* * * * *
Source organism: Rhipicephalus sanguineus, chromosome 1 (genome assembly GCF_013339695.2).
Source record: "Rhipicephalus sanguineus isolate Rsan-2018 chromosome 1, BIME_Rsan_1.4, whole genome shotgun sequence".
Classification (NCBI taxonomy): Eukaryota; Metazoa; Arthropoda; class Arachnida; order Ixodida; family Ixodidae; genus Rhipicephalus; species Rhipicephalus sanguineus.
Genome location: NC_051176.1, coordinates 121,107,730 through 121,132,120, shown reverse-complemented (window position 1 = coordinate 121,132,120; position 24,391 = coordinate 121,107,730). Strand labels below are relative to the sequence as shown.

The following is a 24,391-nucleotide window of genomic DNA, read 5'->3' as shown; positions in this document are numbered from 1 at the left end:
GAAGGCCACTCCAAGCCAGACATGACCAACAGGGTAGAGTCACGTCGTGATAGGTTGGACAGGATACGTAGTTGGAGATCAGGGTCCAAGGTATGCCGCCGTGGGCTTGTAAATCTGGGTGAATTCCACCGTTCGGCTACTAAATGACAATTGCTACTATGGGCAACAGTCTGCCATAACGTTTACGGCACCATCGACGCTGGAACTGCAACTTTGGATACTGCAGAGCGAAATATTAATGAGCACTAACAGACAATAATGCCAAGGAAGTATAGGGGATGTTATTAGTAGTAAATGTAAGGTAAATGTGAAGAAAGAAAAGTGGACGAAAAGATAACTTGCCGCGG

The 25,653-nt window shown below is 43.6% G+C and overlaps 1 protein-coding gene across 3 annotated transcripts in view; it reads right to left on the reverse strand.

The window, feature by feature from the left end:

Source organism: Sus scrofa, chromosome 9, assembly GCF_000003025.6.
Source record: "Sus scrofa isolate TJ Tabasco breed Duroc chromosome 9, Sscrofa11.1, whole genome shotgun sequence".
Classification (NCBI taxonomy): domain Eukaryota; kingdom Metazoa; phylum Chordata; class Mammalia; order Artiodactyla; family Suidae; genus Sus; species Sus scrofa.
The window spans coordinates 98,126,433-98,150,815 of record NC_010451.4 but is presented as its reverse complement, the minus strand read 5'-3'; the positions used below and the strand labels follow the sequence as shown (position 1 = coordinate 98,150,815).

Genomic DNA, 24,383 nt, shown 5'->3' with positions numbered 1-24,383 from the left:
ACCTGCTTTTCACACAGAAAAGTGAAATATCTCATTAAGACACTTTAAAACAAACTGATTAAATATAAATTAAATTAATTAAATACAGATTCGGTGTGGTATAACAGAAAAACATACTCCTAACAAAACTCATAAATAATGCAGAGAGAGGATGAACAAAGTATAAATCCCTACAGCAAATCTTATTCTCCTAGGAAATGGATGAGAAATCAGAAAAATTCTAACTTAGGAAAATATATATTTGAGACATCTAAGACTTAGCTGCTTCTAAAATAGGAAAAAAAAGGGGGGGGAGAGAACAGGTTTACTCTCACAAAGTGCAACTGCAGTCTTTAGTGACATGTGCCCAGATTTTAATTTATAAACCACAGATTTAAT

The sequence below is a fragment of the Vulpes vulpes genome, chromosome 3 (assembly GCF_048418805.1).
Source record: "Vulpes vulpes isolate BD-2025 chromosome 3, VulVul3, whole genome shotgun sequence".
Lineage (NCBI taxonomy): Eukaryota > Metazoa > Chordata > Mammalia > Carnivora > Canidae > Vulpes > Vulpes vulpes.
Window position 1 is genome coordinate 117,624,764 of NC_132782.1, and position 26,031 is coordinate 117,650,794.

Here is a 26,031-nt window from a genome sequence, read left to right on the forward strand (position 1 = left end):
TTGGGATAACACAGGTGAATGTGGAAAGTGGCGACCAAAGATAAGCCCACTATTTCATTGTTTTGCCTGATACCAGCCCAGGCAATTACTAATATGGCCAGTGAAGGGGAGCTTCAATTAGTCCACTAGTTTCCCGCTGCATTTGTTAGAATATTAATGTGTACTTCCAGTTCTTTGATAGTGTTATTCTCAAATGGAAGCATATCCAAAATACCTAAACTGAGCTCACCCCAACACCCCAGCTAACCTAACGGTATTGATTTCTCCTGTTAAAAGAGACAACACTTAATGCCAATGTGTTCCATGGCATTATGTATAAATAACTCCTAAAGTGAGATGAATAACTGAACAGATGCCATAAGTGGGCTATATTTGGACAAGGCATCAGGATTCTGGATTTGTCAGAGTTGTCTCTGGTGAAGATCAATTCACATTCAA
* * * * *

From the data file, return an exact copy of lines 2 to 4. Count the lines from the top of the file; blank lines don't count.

Source record: "Rhipicephalus sanguineus isolate Rsan-2018 chromosome 1, BIME_Rsan_1.4, whole genome shotgun sequence".
Classification (NCBI taxonomy): Eukaryota; Metazoa; Arthropoda; class Arachnida; order Ixodida; family Ixodidae; genus Rhipicephalus; species Rhipicephalus sanguineus.
Genome location: NC_051176.1, coordinates 121,107,730 through 121,132,120, shown reverse-complemented (window position 1 = coordinate 121,132,120; position 24,391 = coordinate 121,107,730). Strand labels below are relative to the sequence as shown.